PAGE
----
- Take change for buying metro tickets as the only notes the machine took was 5 euro. We just bought a ticket for 100 minutes (which allows you on buses or trains for the allotted time slot) for 1.50 each. Ensure you feed the ticket into the stamping machine before you board the train or inside the bus. If staying at camping Flaminio ensure you catch the urban train back as the suburban train doesn’t stop at the local station.
- We considered the option of the 3 day Roma pass which costs 38.50 & gives you two admissions to all national and city museums plus discounts to other covered sites, it also includes transport, but note the Vatican is NOT included, however when we added it up it wasn’t really worthwhile for us. We spent a total of 42 euros on transport and admissions (not inc the Vatican and the audio tour for the colosseum which wouldn’t have been included on the pass either)
- Wear comfortable shoes (we walked over 30 miles in 3 days) and as usual in cities watch out for pickpockets.
After 3 hectic days in the city and a day catching up with chores on site we headed for the tranquillity of Lake Trasimeno. Set between the cities of Rome and Florence, the 128 sq km lake is Italy’s fourth largest and the perfect location to get away from it all and enjoy the outdoors. Beyond the downward slope, gentle hills form the backdrop to the lake, along with sporadic woods and sunflower and corn fields, vineyards and olive groves. It’s a true natural paradise home to wild ducks, cormorants, kites and kingfishers. Surrounded by quaint castle topped medieval towns such as Casilglione del Lago or Passignano (we stayed at the latter at camping la Spiaggia GPS 43.183689 12.149472 19 euros for standard pitch and 2 or 3 euros more for lake side with ACSI card). With direct access to the lake the campsite gave us the opportunity to road test “Kev “our newly purchased kayak and take him out on his maiden voyage, the calm waters presenting perfect conditions. With a circumference of around 70 kms it’s also possible to cycle around the water which with some electric assistance we managed to do! So with perfect sunny weather in the early to mid 20’s we whiled away our days kayaking, cycling, exploring and generally enjoying the outdoors.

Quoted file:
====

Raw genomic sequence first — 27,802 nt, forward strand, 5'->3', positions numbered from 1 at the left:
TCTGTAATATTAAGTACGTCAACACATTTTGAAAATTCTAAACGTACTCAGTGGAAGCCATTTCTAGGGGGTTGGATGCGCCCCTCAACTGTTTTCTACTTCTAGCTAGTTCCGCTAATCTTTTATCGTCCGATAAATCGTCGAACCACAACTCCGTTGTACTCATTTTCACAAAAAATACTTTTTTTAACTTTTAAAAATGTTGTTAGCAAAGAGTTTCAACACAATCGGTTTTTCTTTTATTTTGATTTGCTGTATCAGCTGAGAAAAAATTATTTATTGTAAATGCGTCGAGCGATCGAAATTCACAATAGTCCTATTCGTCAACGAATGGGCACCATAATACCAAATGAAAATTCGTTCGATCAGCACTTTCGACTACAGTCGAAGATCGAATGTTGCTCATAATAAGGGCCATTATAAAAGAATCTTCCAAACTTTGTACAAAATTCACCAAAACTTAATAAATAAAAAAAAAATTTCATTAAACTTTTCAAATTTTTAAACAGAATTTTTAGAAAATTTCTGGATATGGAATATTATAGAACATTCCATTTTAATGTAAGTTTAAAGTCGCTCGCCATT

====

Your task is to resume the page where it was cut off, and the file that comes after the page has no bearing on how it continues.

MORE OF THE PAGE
With only 3 other motorhomes on site (at the start of our stay) the tranquillity of both the site and location appealed to us after our hectic days trudging around Rome. We often reflect on the lifestyle we now have and stop to appreciate all that it offers. Not only does it give us the opportunity to enjoy the outdoors more it also means we get to meet other likeminded travellers along the way, and we were privileged to spend a couple of evenings in the company of our Dutch neighbours Ada & Fred sharing stories and of course food and wine! Our original intention had been to stay for a couple of days to re-charge and move on, but the peacefulness of the site appealed and so we stayed put for 6 nights. We’ve got to get moving though as we have a ferry to catch to Greece on Friday!!!
Our short stay in Italy has given us a small taste of what the country has to offer, yes the roads are the worst we’ve driven on so far and shake the bones out of the motorhome, and the graffiti everywhere you look is not endearing, but if you look past the general unkempt feel and lack of organisation there are some beautiful spots just waiting to be explored. Italy we will be back I’m sure!
P.S. The cost of almost everything here is a shock after Spain, Diesel on average is around 1.40 a litre (we filled up in Spain for 1.08 before we left), food in supermarkets is noticeably higher (other than the wine) and drinks & coffee’s in café’s are also higher.
We’ll be back soon with more travels from Greece.
Andi & Paul xx